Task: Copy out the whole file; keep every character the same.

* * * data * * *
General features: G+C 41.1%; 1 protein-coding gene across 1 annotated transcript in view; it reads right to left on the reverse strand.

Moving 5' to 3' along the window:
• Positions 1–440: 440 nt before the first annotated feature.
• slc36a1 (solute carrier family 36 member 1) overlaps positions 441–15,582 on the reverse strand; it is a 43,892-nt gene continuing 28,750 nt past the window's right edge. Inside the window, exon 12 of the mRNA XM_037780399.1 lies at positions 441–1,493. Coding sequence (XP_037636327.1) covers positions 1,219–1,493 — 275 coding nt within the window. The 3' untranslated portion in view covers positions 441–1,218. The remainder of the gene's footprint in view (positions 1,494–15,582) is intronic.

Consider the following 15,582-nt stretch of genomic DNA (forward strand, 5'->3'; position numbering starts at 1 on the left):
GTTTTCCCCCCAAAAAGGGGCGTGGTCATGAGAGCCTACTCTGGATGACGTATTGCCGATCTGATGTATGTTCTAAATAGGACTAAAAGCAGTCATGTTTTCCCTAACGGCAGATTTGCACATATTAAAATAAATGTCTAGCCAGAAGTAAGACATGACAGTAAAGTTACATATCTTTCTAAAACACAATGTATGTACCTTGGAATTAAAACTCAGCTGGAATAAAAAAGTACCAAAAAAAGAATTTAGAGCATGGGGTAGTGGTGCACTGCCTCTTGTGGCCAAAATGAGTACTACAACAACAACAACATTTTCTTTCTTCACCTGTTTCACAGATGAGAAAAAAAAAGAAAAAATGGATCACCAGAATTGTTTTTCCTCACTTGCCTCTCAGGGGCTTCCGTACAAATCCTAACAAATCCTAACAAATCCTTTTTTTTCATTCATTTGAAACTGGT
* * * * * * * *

General features: G+C 41.1%; 1 protein-coding gene across 1 annotated transcript in view; it reads right to left on the reverse strand.

Moving 5' to 3' along the window:
• Positions 1–440: 440 nt before the first annotated feature.
• slc36a1 (solute carrier family 36 member 1) overlaps positions 441–15,582 on the reverse strand; it is a 43,892-nt gene continuing 28,750 nt past the window's right edge. Inside the window, exon 12 of the mRNA XM_037780399.1 lies at positions 441–1,493. Coding sequence (XP_037636327.1) covers positions 1,219–1,493 — 275 coding nt within the window. The 3' untranslated portion in view covers positions 441–1,218. The remainder of the gene's footprint in view (positions 1,494–15,582) is intronic.

Consider the following 15,582-nt stretch of genomic DNA (forward strand, 5'->3'; position numbering starts at 1 on the left):
GTTTTCCCCCCAAAAAGGGGCGTGGTCATGAGAGCCTACTCTGGATGACGTATTGCCGATCTGATGTATGTTCTAAATAGGACTAAAAGCAGTCATGTTTTCCCTAACGGCAGATTTGCACATATTAAAATAAATGTCTAGCCAGAAGTAAGACATGACAGTAAAGTTACATATCTTTCTAAAACACAATGTATGTACCTTGGAATTAAAACTCAGCTGGAATAAAAAAGTACCAAAAAAAGAATTTAGAGCATGGGGTAGTGGTGCACTGCCTCTTGTGGCCAAAATGAGTACTACAACAACAACAACATTTTCTTTCTTCACCTGTTTCACAGATGAGAAAAAAAAAGAAAAAATGGATCACCAGAATTGTTTTTCCTCACTTGCCTCTCAGGGGCTTCCGTACAAATCCTAACAAATCCTAACAAATCCTTTTTTTTCATTCATTTGAAACTGGT